The Chapel is a new venue for us. First impressions were less than stellar – our “e-tickets” were coming up as “invalid” when they were scanned, causing some problems that had to be sorted out by the staff. It turned out to be equipment error on their scanner and it all worked out, but that was a rough start. I will say though, the staff was very nice and polite during the entire thing and very apologetic when they realized it was a problem on their end. So, hats off to the Chapel staff for excellent customer service!
Cloe Wilder was the opening act, however we got a late start and the aforementioned ticket issues, so we missed her set completely…
Dylan Conrique was already on stage when we got in the door. We didn’t have any idea of what to expect, as we were unfamiliar with her work, but suffice it to say, there were no surprises. Her “band” consisted of one guy, alternating between guitar and keyboard, and a laptop. Not exactly exciting to watch. It was the musical equivalent of cotton candy… overly sweet, full of hot air and almost completely without substance. I couldn’t help but think this young lady must have grown up on a steady diet of Disney movies and Arianna Grande… To be fair, she’s really, really young so there is a LOT of room for growth. Her voice is actually nice, but her music is bland and a lot of it WAY TOO DULL for a live setting. She has a lot to learn about pacing her set and song selection. I doubt eliciting yawns and eye rolls was what she was striving for, but that was the reaction of this writer…
Spencer Sutherland came out, and honestly I didn’t know what to make of him from the start. Picture this: sleeveless, yellow satin, bell-bottomed jumpsuit with white fringe! I mean, honestly? I couldn’t tell if he was being “ironic” in the hipster sense, or if that is what the cool “new” thing is. Between the outift and his weird “Kung fu moves”, it was a bit like watching someone imitate Harry Styles, channeling Elvis Presley. Frankly it was a little off-putting and just weird for weird’s sake.
Musically, he sounded good BUT he relied HEAVILY on backing tracks, which is kind of a bummer to me. On the one hand, I get it – touring is very expensive and paying all the expenses for an extra few musicians can make the difference in whether you can go one the road or not. On the other hand, when you’re watching a singer engaging with the audience, his mic is NOWHERE NEAR HIS MOUTH, and yet you’re hearing his voice along with 3-part harmonies(and nobody in the backing band is singing!)…well, that’s a WTF moment for me. And a lot of other music lovers I know. ESPECIALLY in a small venue! You can maybe fake it a little better in the Enormo-Dome, but from 15 feet away, you’re not fooling anybody.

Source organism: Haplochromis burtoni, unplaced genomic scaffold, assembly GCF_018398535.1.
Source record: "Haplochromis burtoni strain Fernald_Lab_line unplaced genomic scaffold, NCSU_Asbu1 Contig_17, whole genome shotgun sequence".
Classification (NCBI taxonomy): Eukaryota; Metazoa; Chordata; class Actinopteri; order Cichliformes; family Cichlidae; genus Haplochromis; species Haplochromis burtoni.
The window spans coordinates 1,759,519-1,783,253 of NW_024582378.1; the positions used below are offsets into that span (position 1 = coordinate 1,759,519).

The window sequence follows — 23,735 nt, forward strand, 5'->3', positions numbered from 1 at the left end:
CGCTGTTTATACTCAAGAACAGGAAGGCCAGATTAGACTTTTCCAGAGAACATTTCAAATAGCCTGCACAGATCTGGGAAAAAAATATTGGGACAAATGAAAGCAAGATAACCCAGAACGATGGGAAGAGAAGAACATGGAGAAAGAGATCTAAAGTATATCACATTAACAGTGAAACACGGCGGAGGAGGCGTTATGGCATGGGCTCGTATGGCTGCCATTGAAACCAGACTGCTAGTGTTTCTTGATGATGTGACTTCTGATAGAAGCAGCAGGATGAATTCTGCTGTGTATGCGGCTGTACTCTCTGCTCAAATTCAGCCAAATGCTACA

His band was solid, but nothing stands out in their performance. Spencer didn’t engage with them at all during the set, and they didn’t do anything to add to the visual aspect of the show whatsoever. It could’ve been a studio session based on the band’s excitement level.
And again, when you rely on backing tracks extensively the band is LOCKED into a precise tempo and length of the song, so there is no room for improvisation, no letting loose, no “life”… which kinda defeats the purpose of a LIVE show, right?
Did they sound good? Yes. Was he entertaining? Yes, fashion sense aside. But was is a great show? Nah. I’ve seen worse. FAR worse. But I wouldn’t be rushing out to see him again. Which is a shame really, as I do like his music.
To be fair, this was his first tour as a headliner, so he’s still gotta find his feet and I suspect he will continue to get better if he keeps it up.
All in all, it was an OK night. Nothing earth shattering, but nothing horrible either. I’d give the whole shebang a B-.
Thanks for stopping by!